Once again I sit upstairs beneath the vaulted ceilings of the Honeycutt Center on the campus of Southern Seminary. The room is still a bit warm from the day’s heat, the lounge has mostly emptied, and the friendly cleaning guy is bellowing hello to the few remaining students as he cleans tables and empties trash cans. For the past few days I’ve been jotting down all sorts of things to write about, but the overwhelming sense tonight is one of comprehensive blessing.
My new job is exciting and full of potential. I get to serve as the Director of Student Life Programs at The Southern Baptist Theological Seminary, the flagship seminary of the Southern Baptist Convention which has stood for a hundred and fifty years and has undergone a dramatic reformation over the past twenty. This opportunity to serve is completely undeserved, and utterly unexpected. We did not move here for this job, nor was it secured when we made our decision to come. I’ve begun meeting and working with the Student Councils of both the college and seminary, and am getting familiar with the few student organizations that I will be overseeing and revamping. I already see fathoms of potential and endless possibilities. People are excited that my new position exists, and it’s deeply encouraging to join the institution as an integral part of a mission whose scope makes me feel rightfully small. On top of all this, I’m spending four out of my five workdays this week in class and orientation, and no one minds. In fact, I’ve been given a high degree of flexibility with my schedule, which is perfect (and necessary) when blending student ministries with academic responsibilities. Since I already know that finding things to do and putting in appropriate time at work won’t be a problem, it’s so helpful to be granted flexibility based on trust. I can’t envision another job that would fit so well.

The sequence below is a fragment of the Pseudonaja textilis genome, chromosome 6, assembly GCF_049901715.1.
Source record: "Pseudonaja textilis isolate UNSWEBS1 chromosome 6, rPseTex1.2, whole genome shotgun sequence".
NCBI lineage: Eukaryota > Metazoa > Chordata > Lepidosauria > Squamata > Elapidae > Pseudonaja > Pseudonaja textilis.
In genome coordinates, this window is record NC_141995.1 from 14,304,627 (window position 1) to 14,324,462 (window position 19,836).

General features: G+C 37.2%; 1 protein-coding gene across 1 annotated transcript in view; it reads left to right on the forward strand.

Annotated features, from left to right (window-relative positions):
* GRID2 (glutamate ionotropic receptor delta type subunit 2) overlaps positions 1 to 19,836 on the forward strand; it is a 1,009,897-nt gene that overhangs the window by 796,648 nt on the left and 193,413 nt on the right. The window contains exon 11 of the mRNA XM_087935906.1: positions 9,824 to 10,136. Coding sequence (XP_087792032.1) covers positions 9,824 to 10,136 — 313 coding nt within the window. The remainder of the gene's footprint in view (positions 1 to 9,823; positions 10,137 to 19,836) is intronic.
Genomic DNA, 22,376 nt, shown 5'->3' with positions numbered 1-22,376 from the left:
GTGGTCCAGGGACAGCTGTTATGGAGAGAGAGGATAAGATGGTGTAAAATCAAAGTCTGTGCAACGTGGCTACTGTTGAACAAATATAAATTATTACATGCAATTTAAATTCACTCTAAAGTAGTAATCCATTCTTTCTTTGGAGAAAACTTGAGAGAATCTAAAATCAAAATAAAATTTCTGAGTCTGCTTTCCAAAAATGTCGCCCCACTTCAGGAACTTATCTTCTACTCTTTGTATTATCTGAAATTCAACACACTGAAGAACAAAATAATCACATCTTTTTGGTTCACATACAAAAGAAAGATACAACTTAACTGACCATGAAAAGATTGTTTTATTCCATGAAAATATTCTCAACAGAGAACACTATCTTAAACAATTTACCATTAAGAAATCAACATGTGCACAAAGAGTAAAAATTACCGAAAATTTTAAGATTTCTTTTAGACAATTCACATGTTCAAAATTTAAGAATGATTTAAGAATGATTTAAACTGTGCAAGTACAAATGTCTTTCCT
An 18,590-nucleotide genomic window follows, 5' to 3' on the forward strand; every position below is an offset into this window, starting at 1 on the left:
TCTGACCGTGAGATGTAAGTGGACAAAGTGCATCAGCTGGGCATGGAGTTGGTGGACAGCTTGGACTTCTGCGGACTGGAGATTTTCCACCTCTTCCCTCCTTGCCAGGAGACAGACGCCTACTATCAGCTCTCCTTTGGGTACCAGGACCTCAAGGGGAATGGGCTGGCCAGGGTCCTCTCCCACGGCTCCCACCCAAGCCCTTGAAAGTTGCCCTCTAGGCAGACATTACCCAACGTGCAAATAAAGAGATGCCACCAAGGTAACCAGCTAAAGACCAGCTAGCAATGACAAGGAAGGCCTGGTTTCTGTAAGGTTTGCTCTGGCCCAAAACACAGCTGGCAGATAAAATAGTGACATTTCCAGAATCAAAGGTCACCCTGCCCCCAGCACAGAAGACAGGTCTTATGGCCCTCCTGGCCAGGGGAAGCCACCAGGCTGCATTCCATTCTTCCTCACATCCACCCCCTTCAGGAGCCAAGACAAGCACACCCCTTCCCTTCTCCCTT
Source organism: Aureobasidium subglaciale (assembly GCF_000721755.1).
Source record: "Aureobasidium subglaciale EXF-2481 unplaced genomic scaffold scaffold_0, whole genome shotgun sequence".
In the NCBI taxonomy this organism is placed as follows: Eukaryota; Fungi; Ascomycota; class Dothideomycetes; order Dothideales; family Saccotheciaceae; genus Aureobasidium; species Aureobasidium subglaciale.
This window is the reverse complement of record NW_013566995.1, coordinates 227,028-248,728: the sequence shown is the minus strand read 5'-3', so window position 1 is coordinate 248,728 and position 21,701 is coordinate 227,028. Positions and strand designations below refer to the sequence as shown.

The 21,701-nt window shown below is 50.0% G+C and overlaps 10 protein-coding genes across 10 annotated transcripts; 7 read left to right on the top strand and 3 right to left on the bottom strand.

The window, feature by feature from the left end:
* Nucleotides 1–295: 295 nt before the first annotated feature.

As for our foundational calling to be here, my new Ph.D. program is already re-kindling old flames. I entered college as a 17-year-old freshman who mainly wanted to play intercollegiate baseball and major in something yet to be determined, but in God’s providence, my haphazardly chosen elementary Greek class launched me on an academic trajectory from which I have never recovered and which I now completely embrace. Eight wonderful years in Student Life at TMC were exactly what I needed, but the pace and emphasis of the ministry drew me away from the joys of biblical exegesis, theological reflection, and careful writing that first began to blossom in those early years. I am forever grateful for what I learned about God and Christ and the Spirit and the gospel and community and counseling and masculinity and leadership during my years in Student Life, and I will never be able to estimate the value of what I learned (and what God changed) about myself. But now, on the heels of that sweet season comes another more focused season — focused on my God-given desires, my confirmed gifting, my unmistakeable calling. This kind of clarity and focus took years of wrestling to discern (or perhaps submit to), but it is such a happy thing, and one for which I always want to remain grateful. I don’t mean to talk about myself so much. This is only a feeble attempt to express my joy and gratitude in the Lord’s guidance and provision, and the happiness of doing what you’re meant to do.
Once again, I take a look around upstairs Honeycutt and see that I’m closing down the lounge. But I am not alone. I am surrounded with blessings, full of them, overwhelmed with them. I pillow my head in a room which has been freely provided, surrounded by a city I am eager to explore, awaiting a family I rejoice to own, receiving a ministry I did not plan, learning from professors I long to imitate, beginning a path I do not doubt, and all beneath the big Kentucky sky that just this day poured out its life-giving blessings on both the just and the unjust.